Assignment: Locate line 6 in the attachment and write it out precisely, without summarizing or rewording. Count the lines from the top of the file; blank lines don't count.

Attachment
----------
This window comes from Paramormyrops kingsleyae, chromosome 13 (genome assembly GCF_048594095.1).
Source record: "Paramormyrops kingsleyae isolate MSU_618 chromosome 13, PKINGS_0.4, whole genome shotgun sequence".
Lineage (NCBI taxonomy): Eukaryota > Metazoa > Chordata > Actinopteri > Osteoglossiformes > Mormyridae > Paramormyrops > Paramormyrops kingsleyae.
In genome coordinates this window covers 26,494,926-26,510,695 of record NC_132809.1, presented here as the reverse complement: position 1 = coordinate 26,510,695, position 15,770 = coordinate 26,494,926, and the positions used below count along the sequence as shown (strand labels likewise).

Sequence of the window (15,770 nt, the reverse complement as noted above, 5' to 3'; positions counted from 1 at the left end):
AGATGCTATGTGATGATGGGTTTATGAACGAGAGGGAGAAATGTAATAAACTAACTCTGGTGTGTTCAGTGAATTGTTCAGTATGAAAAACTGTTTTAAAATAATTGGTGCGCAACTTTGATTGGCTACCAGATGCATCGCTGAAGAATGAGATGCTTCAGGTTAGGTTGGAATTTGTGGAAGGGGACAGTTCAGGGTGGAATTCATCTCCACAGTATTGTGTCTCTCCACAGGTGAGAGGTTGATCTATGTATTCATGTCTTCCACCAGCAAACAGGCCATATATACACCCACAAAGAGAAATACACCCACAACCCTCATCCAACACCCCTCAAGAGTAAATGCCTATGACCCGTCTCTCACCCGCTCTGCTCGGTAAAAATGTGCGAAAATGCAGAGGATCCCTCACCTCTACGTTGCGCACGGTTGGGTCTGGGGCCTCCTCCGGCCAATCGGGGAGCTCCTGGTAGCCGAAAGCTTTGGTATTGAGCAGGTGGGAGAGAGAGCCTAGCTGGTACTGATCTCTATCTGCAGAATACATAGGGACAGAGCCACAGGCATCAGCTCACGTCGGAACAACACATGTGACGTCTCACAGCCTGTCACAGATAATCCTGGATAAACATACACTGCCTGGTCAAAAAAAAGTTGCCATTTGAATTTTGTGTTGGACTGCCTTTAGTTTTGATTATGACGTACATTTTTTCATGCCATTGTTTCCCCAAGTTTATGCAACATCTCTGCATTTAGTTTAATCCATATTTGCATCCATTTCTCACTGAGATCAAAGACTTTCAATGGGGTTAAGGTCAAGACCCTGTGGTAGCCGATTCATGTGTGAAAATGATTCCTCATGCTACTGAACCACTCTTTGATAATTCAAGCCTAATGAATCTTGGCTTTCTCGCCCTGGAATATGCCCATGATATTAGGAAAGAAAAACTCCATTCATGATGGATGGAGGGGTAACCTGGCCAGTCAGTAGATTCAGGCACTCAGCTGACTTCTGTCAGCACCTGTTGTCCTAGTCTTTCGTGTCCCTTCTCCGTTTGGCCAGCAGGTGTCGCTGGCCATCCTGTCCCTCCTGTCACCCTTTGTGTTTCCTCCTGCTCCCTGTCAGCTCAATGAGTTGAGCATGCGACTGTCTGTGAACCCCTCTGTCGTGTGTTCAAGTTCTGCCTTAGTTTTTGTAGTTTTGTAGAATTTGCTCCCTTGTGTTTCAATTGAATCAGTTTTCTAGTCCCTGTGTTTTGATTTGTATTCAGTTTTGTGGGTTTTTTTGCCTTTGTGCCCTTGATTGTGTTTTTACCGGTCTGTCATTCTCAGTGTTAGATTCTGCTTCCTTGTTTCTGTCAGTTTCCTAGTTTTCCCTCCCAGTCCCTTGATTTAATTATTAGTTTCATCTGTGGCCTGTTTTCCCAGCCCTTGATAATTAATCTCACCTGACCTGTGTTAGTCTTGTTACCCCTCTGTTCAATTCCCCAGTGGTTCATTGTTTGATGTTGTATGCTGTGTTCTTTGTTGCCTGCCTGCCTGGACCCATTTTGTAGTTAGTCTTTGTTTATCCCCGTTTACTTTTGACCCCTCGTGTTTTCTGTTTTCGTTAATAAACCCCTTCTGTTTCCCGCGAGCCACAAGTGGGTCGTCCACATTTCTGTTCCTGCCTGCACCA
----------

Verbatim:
AGATGCTATGTGATGATGGGTTTATGAACGAGAGGGAGAAATGTAATAAACTAACTCTGGTGTGTTCAGTGAATTGTTCAGTATGAAAAACTGTTTTAAAATAATTGGTGCGCAACTTTGATTGGCTACCAGATGCATCGCTGAAGAATGAGATGCTTCAGGTTAGGTTGGAATTTGTGGAAGGGGACAGTTCAGGGTGGAATTCATCTCCACAGTATTGTGTCTCTCCACAGGTGAGAGGTTGATCTATGTATTCATGTCTTCCACCAGCAAACAGGCCATATATACACCCACAAAGAGAAATACACCCACAACCCTCATCCAACACCCCTCAAGAGTAAATGCCTATGACCCGTCTCTCACCCGCTCTGCTCGGTAAAAATGTGCGAAAATGCAGAGGATCCCTCACCTCTACGTTGCGCACGGTTGGGTCTGGGGCCTCCTCCGGCCAATCGGGGAGCTCCTGGTAGCCGAAAGCTTTGGTATTGAGCAGGTGGGAGAGAGAGCCTAGCTGGTACTGATCTCTATCTGCAGAATACATAGGGACAGAGCCACAGGCATCAGCTCACGTCGGAACAACACATGTGACGTCTCACAGCCTGTCACAGATAATCCTGGATAAACATACACTGCCTGGTCAAAAAAAAGTTGCCATTTGAATTTTGTGTTGGACTGCCTTTAGTTTTGATTATGACGTACATTTTTTCATGCCATTGTTTCCCCAAGTTTATGCAACATCTCTGCATTTAGTTTAATCCATATTTGCATCCATTTCTCACTGAGATCAAAGACTTTCAATGGGGTTAAGGTCAAGACCCTGTGGTAGCCGATTCATGTGTGAAAATGATTCCTCATGCTACTGAACCACTCTTTGATAATTCAAGCCTAATGAATCTTGGCTTTCTCGCCCTGGAATATGCCCATGATATTAGGAAAGAAAAACTCCATTCATGATGGATGGAGGGGTAACCTGGCCAGTCAGTAGATTCAGGCACTCAGCTGACTTCTGTCAGCACCTGTTGTCCTAGTCTTTCGTGTCCCTTCTCCGTTTGGCCAGCAGGTGTCGCTGGCCATCCTGTCCCTCCTGTCACCCTTTGTGTTTCCTCCTGCTCCCTGTCAGCTCAATGAGTTGAGCATGCGACTGTCTGTGAACCCCTCTGTCGTGTGTTCAAGTTCTGCCTTAGTTTTTGTAGTTTTGTAGAATTTGCTCCCTTGTGTTTCAATTGAATCAGTTTTCTAGTCCCTGTGTTTTGATTTGTATTCAGTTTTGTGGGTTTTTTTGCCTTTGTGCCCTTGATTGTGTTTTTACCGGTCTGTCATTCTCAGTGTTAGATTCTGCTTCCTTGTTTCTGTCAGTTTCCTAGTTTTCCCTCCCAGTCCCTTGATTTAATTATTAGTTTCATCTGTGGCCTGTTTTCCCAGCCCTTGATAATTAATCTCACCTGACCTGTGTTAGTCTTGTTACCCCTCTGTTCAATTCCCCAGTGGTTCATTGTTTGATGTTGTATGCTGTGTTCTTTGTTGCCTGCCTGCCTGGACCCATTTTGTAGTTAGTCTTTGTTTATCCCCGTTTACTTTTGACCCCTCGTGTTTTCTGTTTTCGTTAATAAACCCCTTCTGTTTCCCGCGAGCCACAAGTGGGTCGTCCACATTTCTGTTCCTGCCTGCACCA